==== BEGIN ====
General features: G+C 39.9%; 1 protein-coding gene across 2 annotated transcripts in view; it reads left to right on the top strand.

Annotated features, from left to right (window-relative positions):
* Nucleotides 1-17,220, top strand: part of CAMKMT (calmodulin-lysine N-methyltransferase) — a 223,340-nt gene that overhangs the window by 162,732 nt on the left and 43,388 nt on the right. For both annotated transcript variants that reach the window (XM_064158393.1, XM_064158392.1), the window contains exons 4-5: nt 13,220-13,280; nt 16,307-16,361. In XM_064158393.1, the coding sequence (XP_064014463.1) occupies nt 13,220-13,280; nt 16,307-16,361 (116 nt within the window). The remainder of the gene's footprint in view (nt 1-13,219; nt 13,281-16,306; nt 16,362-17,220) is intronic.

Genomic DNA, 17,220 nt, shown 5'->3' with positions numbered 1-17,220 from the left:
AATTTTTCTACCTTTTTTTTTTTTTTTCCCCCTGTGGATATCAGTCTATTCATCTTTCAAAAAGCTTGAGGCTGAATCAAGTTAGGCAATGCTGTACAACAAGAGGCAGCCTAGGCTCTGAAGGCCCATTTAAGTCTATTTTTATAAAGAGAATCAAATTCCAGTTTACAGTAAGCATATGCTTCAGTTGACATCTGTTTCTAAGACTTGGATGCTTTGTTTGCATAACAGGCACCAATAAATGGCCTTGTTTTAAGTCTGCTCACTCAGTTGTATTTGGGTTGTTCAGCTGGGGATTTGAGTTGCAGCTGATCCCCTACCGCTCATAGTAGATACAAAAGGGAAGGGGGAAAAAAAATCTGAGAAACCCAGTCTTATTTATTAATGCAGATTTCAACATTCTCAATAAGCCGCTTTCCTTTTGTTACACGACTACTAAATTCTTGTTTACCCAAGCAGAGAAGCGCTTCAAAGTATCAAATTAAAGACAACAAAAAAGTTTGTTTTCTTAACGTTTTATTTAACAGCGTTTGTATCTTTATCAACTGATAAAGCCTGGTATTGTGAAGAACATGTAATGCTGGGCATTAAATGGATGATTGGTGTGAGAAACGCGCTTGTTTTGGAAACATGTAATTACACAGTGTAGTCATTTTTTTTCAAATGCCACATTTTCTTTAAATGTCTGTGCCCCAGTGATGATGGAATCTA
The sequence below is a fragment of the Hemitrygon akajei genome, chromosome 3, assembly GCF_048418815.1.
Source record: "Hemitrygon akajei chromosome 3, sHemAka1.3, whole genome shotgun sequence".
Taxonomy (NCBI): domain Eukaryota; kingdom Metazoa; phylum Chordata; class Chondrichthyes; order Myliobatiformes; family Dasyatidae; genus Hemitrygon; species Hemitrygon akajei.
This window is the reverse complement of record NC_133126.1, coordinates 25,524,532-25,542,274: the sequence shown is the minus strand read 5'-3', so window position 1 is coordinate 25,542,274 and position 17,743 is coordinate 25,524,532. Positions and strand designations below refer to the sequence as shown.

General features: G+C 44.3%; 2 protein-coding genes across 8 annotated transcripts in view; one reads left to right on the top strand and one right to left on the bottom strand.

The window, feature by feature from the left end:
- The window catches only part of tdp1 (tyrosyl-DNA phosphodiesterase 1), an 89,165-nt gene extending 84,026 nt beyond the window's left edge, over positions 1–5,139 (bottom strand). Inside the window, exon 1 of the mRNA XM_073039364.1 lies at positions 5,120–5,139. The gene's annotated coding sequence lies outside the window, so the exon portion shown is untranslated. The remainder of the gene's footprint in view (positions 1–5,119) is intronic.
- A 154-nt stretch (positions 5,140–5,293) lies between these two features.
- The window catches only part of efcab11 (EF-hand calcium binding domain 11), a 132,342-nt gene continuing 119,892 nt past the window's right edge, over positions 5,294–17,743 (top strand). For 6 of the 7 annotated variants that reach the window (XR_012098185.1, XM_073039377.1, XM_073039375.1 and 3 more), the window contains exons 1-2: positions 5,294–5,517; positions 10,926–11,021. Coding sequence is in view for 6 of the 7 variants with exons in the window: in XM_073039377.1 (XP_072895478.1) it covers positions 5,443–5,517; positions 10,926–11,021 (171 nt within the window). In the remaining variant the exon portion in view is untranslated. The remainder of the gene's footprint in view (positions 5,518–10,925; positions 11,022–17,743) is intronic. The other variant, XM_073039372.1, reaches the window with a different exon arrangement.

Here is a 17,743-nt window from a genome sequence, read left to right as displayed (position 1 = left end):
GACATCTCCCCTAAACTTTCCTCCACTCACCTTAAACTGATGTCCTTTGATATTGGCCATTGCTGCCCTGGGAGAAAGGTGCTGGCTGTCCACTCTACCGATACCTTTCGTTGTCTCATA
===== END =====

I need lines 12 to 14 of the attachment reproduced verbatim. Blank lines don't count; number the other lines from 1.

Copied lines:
- The window catches only part of tdp1 (tyrosyl-DNA phosphodiesterase 1), an 89,165-nt gene extending 84,026 nt beyond the window's left edge, over positions 1–5,139 (bottom strand). Inside the window, exon 1 of the mRNA XM_073039364.1 lies at positions 5,120–5,139. The gene's annotated coding sequence lies outside the window, so the exon portion shown is untranslated. The remainder of the gene's footprint in view (positions 1–5,119) is intronic.
- A 154-nt stretch (positions 5,140–5,293) lies between these two features.
- The window catches only part of efcab11 (EF-hand calcium binding domain 11), a 132,342-nt gene continuing 119,892 nt past the window's right edge, over positions 5,294–17,743 (top strand). For 6 of the 7 annotated variants that reach the window (XR_012098185.1, XM_073039377.1, XM_073039375.1 and 3 more), the window contains exons 1-2: positions 5,294–5,517; positions 10,926–11,021. Coding sequence is in view for 6 of the 7 variants with exons in the window: in XM_073039377.1 (XP_072895478.1) it covers positions 5,443–5,517; positions 10,926–11,021 (171 nt within the window). In the remaining variant the exon portion in view is untranslated. The remainder of the gene's footprint in view (positions 5,518–10,925; positions 11,022–17,743) is intronic. The other variant, XM_073039372.1, reaches the window with a different exon arrangement.